Hackers spread malware via Yahoo ads

The same hackers that have exploited vulnerabilities of Adobe Flash have used advertising on Yahoo's largest websites to distribute malware to billions, according to researchers at Malwarebytes.

The attackers took on Yahoo's own ad network and leveraged Microsoft Azure websites to spread the increasingly popular Angler Exploit Kit (EK) to unsuspecting site visitors, the researchers noted in a blog post.

Although the campaign ultimately led victims to the Angler EK, the security company didn't collect information on its payload. However, it did note that this EK often leads to Bedep ad fraud and CryptoWall ransomware.

The campaign is believed to have kicked off July 28, and once discovered, Malwarebytes informed Yahoo of the issue. Yahoo then immediately halted the campaign and rendered it inactive

"With the pure scale and size of Yahoo – many people may have fallen victim to this attack," Grayson Milbourne, security intelligence director at Webroot, said in commentary emailed to on Monday, adding that it "is an indication that potential breaches are heading in the direction of becoming more complex in nature, and with further reaching effects on a larger number of end-users."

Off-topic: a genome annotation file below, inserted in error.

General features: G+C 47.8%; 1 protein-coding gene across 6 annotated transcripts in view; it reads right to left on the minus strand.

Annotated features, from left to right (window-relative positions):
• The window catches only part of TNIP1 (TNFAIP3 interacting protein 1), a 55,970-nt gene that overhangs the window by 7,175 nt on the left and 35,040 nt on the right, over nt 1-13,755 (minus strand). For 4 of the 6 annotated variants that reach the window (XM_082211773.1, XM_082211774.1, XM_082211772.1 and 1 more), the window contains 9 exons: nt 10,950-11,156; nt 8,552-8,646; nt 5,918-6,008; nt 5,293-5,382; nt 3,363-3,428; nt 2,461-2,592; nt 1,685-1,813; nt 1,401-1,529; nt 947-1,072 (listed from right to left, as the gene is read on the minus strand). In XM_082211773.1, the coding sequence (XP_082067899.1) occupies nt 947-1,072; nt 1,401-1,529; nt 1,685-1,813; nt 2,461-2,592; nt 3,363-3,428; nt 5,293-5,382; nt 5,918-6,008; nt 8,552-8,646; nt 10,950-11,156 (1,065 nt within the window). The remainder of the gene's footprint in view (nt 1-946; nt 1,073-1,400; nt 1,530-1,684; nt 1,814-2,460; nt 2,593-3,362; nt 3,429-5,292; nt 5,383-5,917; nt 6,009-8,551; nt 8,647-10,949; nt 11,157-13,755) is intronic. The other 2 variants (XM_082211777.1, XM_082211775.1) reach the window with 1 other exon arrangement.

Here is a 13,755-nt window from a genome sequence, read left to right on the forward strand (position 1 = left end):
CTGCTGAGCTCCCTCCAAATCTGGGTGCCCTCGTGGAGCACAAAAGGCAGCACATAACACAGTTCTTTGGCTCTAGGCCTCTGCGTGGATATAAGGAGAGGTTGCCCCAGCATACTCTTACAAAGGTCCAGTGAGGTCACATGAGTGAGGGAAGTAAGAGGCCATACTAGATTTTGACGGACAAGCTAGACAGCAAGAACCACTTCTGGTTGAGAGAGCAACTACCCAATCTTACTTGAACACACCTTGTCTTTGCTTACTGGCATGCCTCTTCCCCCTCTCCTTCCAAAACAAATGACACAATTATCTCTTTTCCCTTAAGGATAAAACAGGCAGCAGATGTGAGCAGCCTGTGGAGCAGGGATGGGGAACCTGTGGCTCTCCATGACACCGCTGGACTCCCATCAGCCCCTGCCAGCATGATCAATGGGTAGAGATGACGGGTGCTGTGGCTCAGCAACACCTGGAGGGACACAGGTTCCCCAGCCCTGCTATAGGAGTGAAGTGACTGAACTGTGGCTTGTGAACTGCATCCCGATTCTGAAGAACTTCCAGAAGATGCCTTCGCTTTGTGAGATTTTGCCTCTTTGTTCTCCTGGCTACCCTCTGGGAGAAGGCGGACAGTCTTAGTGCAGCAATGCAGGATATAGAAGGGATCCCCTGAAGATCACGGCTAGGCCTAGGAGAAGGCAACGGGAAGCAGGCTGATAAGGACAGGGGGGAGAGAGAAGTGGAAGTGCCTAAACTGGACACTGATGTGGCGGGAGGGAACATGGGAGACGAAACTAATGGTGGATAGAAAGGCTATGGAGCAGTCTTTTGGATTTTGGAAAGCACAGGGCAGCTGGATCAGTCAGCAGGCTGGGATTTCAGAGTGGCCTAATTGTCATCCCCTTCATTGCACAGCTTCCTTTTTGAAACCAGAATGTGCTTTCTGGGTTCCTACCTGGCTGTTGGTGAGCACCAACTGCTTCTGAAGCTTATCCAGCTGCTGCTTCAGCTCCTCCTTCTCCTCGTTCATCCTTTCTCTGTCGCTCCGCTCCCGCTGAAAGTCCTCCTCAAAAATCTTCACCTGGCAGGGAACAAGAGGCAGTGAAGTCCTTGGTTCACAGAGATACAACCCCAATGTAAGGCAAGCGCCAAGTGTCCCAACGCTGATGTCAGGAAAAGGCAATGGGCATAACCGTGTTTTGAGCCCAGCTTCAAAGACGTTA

Milbourne noted that with the immense number of users to Yahoo's websites, including 6.9 billion monthly to its homepage, “this exploit raises serious questions about the size of this attack and Yahoo's security processes."

He also said, that in addition to being prudent "when obtaining and installing software," users should use the Chrome browser as well as an ad-removal extension.

"This combination offers the best chance of preventing an ad network redirect to an exploit kit," Milbourne said. "When in doubt, steer clear, and stay safe.”

While Yahoo did stop the malvertising upon being alerted, it also noted in a statement to Malwarebytes that it is “committed to ensuring that both our advertisers and users have a safe and reliable experience.”

The statement also says the company will continue to “ensure quality and safety of our ads through our automated testing and through the SafeFrame working group, which seeks to protect consumers and publishers from the potential security risks inherent in the online ad ecosystem.”

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